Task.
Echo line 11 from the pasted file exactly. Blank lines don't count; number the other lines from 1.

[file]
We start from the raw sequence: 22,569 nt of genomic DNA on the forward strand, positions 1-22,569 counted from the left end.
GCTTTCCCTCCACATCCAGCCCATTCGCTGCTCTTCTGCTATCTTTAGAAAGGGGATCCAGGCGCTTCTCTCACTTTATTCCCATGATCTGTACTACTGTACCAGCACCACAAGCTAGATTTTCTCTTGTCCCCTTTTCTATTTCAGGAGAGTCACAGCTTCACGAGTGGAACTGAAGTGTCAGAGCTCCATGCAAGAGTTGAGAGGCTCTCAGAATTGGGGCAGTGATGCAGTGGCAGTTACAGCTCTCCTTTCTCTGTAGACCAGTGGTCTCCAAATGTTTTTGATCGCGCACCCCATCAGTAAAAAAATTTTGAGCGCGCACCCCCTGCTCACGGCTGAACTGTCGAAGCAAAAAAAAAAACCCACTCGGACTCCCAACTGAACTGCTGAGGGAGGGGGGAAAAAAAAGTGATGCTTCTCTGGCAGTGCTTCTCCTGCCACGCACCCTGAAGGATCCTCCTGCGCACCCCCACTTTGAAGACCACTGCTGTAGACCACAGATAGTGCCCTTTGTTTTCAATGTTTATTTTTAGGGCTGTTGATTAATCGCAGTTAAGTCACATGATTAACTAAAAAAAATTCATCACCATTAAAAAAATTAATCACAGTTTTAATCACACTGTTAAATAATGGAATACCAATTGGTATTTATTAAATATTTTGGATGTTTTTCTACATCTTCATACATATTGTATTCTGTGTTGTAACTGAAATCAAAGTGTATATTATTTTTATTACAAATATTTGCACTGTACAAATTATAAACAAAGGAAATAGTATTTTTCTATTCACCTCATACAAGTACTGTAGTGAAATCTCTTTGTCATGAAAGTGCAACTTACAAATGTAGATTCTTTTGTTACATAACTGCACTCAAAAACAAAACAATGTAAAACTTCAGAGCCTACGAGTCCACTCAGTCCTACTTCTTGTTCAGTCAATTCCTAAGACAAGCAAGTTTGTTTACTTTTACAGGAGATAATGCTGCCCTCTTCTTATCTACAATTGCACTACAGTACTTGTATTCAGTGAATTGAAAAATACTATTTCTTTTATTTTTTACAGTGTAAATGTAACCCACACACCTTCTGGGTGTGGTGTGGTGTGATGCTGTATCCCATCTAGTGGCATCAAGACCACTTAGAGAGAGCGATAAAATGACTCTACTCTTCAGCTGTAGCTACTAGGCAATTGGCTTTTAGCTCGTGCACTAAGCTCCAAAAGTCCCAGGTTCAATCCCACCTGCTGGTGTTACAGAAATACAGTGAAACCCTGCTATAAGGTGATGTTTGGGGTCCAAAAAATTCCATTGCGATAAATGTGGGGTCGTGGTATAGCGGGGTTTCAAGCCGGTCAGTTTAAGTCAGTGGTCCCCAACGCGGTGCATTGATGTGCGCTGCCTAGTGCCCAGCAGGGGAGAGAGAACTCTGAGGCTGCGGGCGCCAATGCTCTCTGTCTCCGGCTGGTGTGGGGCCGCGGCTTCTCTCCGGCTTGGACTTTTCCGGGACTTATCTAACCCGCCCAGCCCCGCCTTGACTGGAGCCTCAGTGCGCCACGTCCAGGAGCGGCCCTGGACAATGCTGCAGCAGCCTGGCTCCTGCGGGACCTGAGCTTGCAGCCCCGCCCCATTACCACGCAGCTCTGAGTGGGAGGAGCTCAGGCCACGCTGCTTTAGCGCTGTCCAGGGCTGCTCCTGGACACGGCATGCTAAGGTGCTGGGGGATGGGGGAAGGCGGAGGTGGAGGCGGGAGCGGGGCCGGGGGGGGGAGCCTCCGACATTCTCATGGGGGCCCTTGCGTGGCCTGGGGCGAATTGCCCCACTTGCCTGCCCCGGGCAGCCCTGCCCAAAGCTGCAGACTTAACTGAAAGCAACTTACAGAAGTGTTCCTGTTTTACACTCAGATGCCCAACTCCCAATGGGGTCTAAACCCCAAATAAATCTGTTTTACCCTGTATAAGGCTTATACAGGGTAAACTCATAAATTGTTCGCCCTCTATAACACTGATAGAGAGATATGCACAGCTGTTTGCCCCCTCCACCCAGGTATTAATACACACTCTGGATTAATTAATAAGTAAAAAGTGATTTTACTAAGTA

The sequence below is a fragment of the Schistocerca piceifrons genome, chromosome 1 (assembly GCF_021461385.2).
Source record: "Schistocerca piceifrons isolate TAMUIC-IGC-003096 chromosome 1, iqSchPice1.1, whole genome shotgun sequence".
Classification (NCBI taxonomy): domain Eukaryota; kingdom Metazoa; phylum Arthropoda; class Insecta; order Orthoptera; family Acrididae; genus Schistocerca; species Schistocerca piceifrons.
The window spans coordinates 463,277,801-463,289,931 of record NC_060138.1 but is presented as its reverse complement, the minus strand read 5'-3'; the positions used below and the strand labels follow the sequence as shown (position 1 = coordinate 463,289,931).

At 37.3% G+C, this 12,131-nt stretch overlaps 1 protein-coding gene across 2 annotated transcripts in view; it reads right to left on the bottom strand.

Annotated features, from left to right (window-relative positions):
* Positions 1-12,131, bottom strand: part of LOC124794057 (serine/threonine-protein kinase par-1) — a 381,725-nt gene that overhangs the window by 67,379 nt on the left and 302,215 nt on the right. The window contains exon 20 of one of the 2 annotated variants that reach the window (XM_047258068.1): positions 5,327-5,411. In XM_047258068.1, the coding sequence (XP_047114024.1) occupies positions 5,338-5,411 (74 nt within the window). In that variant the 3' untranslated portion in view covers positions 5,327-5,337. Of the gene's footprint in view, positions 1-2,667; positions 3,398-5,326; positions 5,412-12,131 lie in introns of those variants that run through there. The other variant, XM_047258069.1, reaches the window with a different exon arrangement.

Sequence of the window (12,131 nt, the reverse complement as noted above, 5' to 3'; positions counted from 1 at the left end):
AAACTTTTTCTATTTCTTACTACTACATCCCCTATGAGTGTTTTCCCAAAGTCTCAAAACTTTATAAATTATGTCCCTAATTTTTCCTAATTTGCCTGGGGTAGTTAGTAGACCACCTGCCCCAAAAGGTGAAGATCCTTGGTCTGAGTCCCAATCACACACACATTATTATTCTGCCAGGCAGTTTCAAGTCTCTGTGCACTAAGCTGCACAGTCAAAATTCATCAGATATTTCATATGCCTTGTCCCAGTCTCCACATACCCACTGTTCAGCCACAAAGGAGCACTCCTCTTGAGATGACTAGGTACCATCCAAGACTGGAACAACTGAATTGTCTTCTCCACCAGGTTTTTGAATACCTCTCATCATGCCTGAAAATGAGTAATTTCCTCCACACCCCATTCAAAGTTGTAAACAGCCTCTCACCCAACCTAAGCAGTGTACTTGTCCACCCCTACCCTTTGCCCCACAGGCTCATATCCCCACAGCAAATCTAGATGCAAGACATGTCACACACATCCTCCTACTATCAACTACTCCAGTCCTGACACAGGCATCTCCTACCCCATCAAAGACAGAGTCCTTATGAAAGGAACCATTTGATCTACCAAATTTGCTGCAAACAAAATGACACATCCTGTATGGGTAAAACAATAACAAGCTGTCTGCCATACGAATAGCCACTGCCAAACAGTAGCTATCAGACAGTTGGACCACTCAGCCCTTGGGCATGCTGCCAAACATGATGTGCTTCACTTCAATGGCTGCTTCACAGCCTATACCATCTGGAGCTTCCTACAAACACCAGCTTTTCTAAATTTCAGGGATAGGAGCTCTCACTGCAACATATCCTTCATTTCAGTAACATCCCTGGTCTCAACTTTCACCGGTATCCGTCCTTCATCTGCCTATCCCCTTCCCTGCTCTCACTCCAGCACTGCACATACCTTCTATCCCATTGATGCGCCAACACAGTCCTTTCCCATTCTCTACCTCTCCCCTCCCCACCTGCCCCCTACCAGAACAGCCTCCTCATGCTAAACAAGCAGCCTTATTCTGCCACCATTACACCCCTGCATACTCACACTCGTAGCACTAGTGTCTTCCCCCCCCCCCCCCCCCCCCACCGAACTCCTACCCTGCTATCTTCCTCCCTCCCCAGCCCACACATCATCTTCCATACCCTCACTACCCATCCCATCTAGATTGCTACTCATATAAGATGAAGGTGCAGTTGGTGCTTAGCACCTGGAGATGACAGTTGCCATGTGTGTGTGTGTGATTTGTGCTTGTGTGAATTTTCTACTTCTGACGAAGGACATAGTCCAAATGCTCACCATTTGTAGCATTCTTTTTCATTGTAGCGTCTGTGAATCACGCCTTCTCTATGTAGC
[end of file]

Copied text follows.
AAACTTTTTCTATTTCTTACTACTACATCCCCTATGAGTGTTTTCCCAAAGTCTCAAAACTTTATAAATTATGTCCCTAATTTTTCCTAATTTGCCTGGGGTAGTTAGTAGACCACCTGCCCCAAAAGGTGAAGATCCTTGGTCTGAGTCCCAATCACACACACATTATTATTCTGCCAGGCAGTTTCAAGTCTCTGTGCACTAAGCTGCACAGTCAAAATTCATCAGATATTTCATATGCCTTGTCCCAGTCTCCACATACCCACTGTTCAGCCACAAAGGAGCACTCCTCTTGAGATGACTAGGTACCATCCAAGACTGGAACAACTGAATTGTCTTCTCCACCAGGTTTTTGAATACCTCTCATCATGCCTGAAAATGAGTAATTTCCTCCACACCCCATTCAAAGTTGTAAACAGCCTCTCACCCAACCTAAGCAGTGTACTTGTCCACCCCTACCCTTTGCCCCACAGGCTCATATCCCCACAGCAAATCTAGATGCAAGACATGTCACACACATCCTCCTACTATCAACTACTCCAGTCCTGACACAGGCATCTCCTACCCCATCAAAGACAGAGTCCTTATGAAAGGAACCATTTGATCTACCAAATTTGCTGCAAACAAAATGACACATCCTGTATGGGTAAAACAATAACAAGCTGTCTGCCATACGAATAGCCACTGCCAAACAGTAGCTATCAGACAGTTGGACCACTCAGCCCTTGGGCATGCTGCCAAACATGATGTGCTTCACTTCAATGGCTGCTTCACAGCCTATACCATCTGGAGCTTCCTACAAACACCAGCTTTTCTAAATTTCAGGGATAGGAGCTCTCACTGCAACATATCCTTCATTTCAGTAACATCCCTGGTCTCAACTTTCACCGGTATCCGTCCTTCATCTGCCTATCCCCTTCCCTGCTCTCACTCCAGCACTGCACATACCTTCTATCCCATTGATGCGCCAACACAGTCCTTTCCCATTCTCTACCTCTCCCCTCCCCACCTGCCCCCTACCAGAACAGCCTCCTCATGCTAAACAAGCAGCCTTATTCTGCCACCATTACACCCCTGCATACTCACACTCGTAGCACTAGTGTCTTCCCCCCCCCCCCCCCCCCCCACCGAACTCCTACCCTGCTATCTTCCTCCCTCCCCAGCCCACACATCATCTTCCATACCCTCACTACCCATCCCATCTAGATTGCTACTCATATAAGATGAAGGTGCAGTTGGTGCTTAGCACCTGGAGATGACAGTTGCCATGTGTGTGTGTGTGATTTGTGCTTGTGTGAATTTTCTACTTCTGACGAAGGACATAGTCCAAATGCTCACCATTTGTAGCATTCTTTTTCATTGTAGCGTCTGTGAATCACGCCTTCTCTATGTAGC